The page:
I recently went on an interview and I wanted to tell you the questions I ask during the interview, why I ask them, and the outcomes I get when I do.
If you’re not asking questions at the end of your interview that may be the reason you’re not getting the job. Employers like eager employees that are interesting in their company. By not asking any questions it may come off as if you’re not as interested.
I was just like you, asking myself what if I don’t have questions to ask or what would I possibly ask them? Let me tell you, there are ALWAYS 3-4 questions you can ask any employer during your interview.
Here are the questions I ask:
What is your favorite part about being XYZ? I ask this question because I want my first question to be positive and (hopefully) light! I would hope that the interviewer(s) can come up with at least 1-2 things that they love about their job. This question really applies if the interviewer(s) are in the same position as you’re applying for.
An alternative question if they’re not is to ask “What is your favorite part about working for XYZ?” Again you’d hope they have an answer to give because if they don’t have something positive to say about their position or company, then that may be red flag #1.
Next, I ask…
What do you think maybe a challenge in this position? THIS question is the one that tells me everything I need to know. And if they’re honest and you know how to read in between the lines, then you’ll gather what you need to know as well. In my experience, I’ve had people give me REAL answers.
Also, pay attention to how they say it especially if they’re in the same position you’ll most likely be in. If they say it and you can hear the tiredness in their voice, then you may not want to deal with that particular thing. Remember that everyone is different; what someone dislikes you may love and vice versa. It all depends on the person.
Third I ask…
Can you tell me a little about the office I’ll be working in and the team? Now, this question is mainly for when you’re doing a virtual interview because you most likely will have no idea what the office or building looks like prior.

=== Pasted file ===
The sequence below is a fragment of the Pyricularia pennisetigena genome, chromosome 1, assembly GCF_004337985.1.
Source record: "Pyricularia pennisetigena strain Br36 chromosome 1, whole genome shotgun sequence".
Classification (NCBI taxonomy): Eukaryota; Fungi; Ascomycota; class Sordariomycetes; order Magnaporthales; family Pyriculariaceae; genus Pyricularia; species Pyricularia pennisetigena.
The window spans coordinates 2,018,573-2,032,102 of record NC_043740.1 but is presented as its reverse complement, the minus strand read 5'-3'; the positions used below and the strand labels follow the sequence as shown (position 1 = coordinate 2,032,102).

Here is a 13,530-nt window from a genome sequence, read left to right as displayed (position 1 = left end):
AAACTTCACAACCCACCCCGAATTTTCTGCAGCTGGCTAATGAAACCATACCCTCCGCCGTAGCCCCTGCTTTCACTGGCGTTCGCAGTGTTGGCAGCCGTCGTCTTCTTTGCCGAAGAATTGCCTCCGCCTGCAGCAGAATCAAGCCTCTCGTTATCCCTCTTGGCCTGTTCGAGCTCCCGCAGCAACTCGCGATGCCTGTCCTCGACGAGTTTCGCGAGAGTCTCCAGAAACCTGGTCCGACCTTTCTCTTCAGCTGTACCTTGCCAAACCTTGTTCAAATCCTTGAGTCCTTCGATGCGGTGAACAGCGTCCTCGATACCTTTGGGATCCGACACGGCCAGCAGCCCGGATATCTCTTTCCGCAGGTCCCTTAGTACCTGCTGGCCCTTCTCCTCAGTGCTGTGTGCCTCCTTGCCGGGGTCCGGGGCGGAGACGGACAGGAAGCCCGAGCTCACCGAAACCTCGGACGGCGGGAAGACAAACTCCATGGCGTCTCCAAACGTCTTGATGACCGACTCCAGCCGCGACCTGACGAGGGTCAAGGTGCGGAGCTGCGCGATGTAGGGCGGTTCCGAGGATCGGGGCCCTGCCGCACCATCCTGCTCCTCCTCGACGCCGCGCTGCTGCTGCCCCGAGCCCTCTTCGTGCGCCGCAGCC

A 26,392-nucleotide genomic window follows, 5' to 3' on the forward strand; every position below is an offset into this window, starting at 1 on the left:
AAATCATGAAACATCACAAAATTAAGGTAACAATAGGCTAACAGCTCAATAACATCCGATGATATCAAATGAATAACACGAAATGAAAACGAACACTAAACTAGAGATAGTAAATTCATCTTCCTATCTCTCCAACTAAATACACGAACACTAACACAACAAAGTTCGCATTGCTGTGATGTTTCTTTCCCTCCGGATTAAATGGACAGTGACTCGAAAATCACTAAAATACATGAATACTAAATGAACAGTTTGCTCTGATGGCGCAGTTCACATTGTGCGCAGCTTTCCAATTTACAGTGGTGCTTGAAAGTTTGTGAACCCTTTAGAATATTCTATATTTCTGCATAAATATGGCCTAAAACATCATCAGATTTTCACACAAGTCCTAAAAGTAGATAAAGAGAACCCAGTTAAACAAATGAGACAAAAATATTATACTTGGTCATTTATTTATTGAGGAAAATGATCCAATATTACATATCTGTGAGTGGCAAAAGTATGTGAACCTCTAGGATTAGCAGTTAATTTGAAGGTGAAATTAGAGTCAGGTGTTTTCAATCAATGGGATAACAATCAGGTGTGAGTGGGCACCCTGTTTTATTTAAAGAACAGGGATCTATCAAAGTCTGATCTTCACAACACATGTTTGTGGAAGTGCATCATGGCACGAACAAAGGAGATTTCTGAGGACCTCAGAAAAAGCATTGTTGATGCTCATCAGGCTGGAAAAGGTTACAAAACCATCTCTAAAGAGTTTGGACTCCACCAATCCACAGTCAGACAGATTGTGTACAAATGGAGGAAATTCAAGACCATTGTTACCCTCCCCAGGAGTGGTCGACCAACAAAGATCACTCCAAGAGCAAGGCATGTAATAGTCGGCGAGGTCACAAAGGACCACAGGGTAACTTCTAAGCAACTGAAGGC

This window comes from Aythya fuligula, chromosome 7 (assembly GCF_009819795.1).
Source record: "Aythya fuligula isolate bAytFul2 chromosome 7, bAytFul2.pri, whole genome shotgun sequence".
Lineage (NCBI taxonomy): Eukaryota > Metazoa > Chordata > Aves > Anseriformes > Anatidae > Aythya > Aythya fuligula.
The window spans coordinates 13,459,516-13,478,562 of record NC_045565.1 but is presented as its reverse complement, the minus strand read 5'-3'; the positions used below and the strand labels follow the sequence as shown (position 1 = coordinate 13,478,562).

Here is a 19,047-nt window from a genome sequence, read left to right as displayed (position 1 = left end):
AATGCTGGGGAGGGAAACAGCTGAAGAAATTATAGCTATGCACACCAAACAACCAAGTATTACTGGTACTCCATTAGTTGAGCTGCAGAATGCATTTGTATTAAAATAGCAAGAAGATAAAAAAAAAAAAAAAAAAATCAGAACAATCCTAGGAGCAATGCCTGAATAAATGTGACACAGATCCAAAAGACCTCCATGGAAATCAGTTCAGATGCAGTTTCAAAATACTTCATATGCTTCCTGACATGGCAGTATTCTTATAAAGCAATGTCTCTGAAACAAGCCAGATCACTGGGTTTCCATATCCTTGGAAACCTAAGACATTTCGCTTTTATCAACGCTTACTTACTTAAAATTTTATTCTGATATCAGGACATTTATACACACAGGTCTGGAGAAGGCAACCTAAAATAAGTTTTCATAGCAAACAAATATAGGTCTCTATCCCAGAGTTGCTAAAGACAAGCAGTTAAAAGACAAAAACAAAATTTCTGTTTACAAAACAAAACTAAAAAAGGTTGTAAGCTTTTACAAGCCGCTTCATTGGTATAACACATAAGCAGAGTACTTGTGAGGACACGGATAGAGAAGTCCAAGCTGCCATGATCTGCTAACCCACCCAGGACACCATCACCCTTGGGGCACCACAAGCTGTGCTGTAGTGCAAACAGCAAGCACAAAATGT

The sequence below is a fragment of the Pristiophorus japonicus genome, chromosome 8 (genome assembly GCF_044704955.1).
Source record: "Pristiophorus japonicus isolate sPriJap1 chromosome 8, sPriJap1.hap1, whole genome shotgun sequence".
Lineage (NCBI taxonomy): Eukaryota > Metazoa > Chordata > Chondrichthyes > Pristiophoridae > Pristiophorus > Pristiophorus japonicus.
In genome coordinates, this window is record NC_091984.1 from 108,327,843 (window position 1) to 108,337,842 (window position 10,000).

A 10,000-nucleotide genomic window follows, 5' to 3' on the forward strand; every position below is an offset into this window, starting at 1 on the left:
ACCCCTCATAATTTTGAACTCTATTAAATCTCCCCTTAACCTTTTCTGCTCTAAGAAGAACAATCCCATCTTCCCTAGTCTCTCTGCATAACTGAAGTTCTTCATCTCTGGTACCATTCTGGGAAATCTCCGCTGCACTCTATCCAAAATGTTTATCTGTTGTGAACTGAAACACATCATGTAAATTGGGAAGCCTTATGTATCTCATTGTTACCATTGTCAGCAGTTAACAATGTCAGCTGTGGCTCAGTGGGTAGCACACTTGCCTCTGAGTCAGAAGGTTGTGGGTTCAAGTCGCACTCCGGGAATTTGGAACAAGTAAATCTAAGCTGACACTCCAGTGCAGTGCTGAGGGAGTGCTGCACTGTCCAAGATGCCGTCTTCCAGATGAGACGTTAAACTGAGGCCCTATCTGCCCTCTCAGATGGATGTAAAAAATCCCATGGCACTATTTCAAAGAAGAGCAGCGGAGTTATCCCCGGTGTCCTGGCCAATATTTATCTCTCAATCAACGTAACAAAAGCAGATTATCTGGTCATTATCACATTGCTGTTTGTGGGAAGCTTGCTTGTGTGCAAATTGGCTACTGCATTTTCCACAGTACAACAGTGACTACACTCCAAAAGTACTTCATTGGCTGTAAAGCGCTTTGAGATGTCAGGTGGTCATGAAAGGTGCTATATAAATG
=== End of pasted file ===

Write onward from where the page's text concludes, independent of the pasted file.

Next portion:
Also, sometimes we’re interviewed by someone (or people) that will not be on our direct team, so it's good to ask this question to get a feel for who you’ll be meeting when you get the job and possibly some insight on their personality.
My last question is…
What’s the next step in the hiring process? Sometimes they’ll tell you an exact day that you may hear back from them or they’ll let you know that they’re conducting more interviews.
This is a great question to ask because they may tell you that you’ll hear back on Friday and your interview was conducted on Monday, so you’re not sitting wondering why 3-4 days have passed by with radio silence (let’s be honest, some of us still think about how we did) but this gives us a nice ballpark of when he should hope to hear back from them.
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HUGE Tip: ALWAYS send a thank you email thanking everyone that interviewed you for taking the time out to interview you. It can be a handwritten note or a quick email (my preference), but make sure you send one. This step could be the deciding factor if you and another candidate are both great options and they’re trying to decide who to hire.
Another Tip: Don’t ask about salary unless it’s brought up to you. Let them give you a number first because the first to give a number “loses”.
I’ve also been complimented for asking a couple of these questions because some people don’t ask questions. Be the person that does!